ANZ sent customers Loan Variation Letters which were intended to provide Variation Disclosure, but contained inaccurate information. ASB failed to have processes and procedures in place to ensure that all of its customers received Variation Disclosure.
The plaintiffs in the Action say that, to date, neither ASB nor ANZ has provided affected customers with Variation Disclosure in relation to changes made their Loans during the Relevant Periods. Accordingly, the Banks are still in breach of s 22.
Section 99 (1A)
Section 99(1A) states that a borrower is not liable for the costs of borrowing (interest and fees) in relation to any period during which a creditor is in breach of its disclosure obligations under section 22.
Most ANZ and ASB customers affected by the Banks’ alleged breaches of section 22 will have paid (and may still be paying) all of the costs of borrowing on their Loans.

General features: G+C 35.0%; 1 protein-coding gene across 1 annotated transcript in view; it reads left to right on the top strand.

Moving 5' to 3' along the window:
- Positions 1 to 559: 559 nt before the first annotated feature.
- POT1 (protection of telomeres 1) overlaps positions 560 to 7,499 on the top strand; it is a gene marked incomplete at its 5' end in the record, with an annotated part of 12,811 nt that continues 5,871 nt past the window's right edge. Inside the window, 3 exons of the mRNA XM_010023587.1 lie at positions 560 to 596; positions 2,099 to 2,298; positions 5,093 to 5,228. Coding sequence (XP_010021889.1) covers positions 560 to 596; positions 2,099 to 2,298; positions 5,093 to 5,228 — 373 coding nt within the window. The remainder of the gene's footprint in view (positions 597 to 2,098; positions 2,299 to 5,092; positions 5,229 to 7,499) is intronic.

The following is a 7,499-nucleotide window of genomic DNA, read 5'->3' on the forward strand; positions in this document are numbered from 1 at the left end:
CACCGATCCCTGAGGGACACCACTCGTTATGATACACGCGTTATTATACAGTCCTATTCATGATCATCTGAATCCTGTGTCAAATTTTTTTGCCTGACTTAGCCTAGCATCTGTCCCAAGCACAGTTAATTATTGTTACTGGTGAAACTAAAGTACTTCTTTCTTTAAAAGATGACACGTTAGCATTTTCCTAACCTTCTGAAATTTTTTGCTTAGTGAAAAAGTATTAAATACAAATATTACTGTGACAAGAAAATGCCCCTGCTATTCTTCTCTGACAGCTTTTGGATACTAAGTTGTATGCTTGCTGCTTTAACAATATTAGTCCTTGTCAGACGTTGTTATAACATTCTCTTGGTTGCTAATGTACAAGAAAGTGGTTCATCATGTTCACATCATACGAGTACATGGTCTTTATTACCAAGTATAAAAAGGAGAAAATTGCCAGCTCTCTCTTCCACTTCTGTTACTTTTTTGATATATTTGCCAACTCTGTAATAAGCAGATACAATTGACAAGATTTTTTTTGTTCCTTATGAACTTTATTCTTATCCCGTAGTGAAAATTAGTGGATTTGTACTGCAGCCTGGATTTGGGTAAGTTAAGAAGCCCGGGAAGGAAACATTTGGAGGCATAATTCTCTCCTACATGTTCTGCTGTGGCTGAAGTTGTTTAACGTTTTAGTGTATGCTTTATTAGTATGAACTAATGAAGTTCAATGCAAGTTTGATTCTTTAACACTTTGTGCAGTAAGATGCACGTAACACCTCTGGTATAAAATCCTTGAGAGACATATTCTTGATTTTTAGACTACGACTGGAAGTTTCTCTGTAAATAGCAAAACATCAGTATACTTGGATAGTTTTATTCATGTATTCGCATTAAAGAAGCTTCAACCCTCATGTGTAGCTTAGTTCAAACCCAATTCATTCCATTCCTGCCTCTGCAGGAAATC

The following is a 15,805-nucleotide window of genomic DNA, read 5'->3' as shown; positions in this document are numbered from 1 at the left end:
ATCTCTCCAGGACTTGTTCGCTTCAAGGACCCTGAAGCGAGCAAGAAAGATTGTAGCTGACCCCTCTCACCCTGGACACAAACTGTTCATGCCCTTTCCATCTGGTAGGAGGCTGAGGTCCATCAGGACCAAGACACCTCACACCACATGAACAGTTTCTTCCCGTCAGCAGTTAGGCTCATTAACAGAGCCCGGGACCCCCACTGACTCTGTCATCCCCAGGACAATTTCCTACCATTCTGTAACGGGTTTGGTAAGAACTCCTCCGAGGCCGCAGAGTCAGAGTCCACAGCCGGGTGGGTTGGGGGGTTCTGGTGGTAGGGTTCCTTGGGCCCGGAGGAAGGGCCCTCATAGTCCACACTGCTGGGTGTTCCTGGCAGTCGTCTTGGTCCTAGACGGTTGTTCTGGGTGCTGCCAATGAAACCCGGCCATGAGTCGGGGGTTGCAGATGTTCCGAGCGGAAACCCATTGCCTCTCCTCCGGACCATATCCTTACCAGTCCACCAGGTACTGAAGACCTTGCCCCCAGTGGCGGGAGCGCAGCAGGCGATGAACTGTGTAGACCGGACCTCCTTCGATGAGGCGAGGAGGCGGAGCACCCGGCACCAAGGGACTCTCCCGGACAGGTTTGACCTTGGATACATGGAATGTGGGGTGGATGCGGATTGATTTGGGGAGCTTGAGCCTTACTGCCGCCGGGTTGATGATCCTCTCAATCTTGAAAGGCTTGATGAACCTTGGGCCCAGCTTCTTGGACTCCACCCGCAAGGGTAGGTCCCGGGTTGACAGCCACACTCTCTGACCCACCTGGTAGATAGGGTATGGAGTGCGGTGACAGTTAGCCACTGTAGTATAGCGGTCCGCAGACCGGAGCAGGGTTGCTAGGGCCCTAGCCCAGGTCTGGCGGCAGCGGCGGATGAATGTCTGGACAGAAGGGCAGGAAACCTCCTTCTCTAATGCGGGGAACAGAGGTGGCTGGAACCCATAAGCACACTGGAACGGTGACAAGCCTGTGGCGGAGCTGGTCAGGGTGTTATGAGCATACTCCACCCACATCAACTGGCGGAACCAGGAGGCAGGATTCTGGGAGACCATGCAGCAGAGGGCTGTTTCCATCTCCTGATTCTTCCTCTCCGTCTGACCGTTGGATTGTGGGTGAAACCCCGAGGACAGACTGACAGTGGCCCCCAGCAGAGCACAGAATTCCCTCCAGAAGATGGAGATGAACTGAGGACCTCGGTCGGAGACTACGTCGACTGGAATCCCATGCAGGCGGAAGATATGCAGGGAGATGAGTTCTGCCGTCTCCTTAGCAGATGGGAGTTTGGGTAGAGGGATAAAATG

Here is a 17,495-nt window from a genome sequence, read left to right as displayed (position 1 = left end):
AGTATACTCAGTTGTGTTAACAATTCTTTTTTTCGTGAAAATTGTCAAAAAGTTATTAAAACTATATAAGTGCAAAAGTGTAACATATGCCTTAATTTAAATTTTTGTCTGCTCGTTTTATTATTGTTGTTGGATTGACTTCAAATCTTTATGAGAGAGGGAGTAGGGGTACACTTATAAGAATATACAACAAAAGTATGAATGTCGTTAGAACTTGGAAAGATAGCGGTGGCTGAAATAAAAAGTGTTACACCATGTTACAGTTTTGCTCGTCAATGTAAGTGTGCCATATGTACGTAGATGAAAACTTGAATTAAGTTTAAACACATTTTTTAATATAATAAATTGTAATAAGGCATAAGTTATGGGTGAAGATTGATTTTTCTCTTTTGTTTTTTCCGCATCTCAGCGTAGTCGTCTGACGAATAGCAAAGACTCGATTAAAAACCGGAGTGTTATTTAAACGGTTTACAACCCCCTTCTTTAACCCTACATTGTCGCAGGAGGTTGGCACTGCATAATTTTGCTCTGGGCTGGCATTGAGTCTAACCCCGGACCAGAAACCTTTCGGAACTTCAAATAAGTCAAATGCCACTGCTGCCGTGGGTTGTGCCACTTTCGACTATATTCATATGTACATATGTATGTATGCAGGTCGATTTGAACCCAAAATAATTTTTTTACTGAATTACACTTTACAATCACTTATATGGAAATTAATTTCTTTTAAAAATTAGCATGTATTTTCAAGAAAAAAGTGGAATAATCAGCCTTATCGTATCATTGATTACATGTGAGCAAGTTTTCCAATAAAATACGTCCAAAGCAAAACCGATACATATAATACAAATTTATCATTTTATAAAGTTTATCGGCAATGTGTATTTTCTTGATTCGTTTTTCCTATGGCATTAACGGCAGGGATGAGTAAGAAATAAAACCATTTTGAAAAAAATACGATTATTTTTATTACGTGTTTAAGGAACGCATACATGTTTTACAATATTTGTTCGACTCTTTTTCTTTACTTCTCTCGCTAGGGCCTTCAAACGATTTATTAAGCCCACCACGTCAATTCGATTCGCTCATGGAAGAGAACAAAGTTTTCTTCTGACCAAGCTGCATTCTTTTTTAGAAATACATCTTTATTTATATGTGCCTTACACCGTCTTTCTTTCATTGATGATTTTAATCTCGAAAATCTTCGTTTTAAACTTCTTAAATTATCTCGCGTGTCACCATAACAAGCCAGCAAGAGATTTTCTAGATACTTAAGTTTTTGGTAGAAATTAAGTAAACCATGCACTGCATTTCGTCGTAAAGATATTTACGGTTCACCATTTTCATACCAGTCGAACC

The effect of section s99(1A) is that such customers were and are not liable to pay the costs of borrowing on their Loans relating to the periods during which the Banks were and are in breach their section 22 obligations. The relevant period will differ for each affected customer. Generally, it will begin on the day that the customer first made a change to their Loan during the Relevant Period and end either: (i) when their Loan was repaid; or (ii) the date on which the customer’s claim against their Bank is resolved (whether through judgment or settlement).
Section 48 of the CCCFA states that if a creditor receives payments from a borrower that it is not entitled to receive, it must refund or credit the payments to the borrower as soon as practicable.